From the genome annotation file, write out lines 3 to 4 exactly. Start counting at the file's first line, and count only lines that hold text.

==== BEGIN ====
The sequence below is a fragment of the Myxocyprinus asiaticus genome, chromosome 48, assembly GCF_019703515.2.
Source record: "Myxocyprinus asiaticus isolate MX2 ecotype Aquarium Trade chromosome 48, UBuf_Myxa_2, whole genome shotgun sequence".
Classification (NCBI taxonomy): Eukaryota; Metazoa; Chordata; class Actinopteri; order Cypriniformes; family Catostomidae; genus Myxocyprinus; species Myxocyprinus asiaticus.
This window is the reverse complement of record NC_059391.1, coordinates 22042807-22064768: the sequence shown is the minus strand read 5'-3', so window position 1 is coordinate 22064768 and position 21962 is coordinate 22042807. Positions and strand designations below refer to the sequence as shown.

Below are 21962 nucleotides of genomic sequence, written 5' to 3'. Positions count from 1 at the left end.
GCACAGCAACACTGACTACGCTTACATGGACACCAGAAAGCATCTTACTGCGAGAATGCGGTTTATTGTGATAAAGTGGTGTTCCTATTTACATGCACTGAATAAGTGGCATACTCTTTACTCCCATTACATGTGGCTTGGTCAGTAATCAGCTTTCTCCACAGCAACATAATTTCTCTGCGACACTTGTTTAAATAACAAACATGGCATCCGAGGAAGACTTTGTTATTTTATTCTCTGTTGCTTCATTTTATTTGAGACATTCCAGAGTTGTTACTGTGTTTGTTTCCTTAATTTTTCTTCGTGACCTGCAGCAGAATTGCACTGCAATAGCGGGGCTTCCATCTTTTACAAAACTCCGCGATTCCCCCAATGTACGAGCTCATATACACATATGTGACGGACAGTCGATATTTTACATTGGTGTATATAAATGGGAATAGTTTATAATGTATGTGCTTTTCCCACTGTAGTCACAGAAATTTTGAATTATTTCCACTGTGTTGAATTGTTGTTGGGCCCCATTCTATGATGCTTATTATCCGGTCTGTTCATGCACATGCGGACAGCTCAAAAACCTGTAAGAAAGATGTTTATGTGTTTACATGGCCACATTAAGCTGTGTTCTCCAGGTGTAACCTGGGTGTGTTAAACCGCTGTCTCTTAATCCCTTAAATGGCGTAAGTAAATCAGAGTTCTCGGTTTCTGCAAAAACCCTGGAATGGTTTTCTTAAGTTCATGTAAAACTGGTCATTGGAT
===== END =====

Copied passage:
Classification (NCBI taxonomy): Eukaryota; Metazoa; Chordata; class Actinopteri; order Cypriniformes; family Catostomidae; genus Myxocyprinus; species Myxocyprinus asiaticus.
This window is the reverse complement of record NC_059391.1, coordinates 22042807-22064768: the sequence shown is the minus strand read 5'-3', so window position 1 is coordinate 22064768 and position 21962 is coordinate 22042807. Positions and strand designations below refer to the sequence as shown.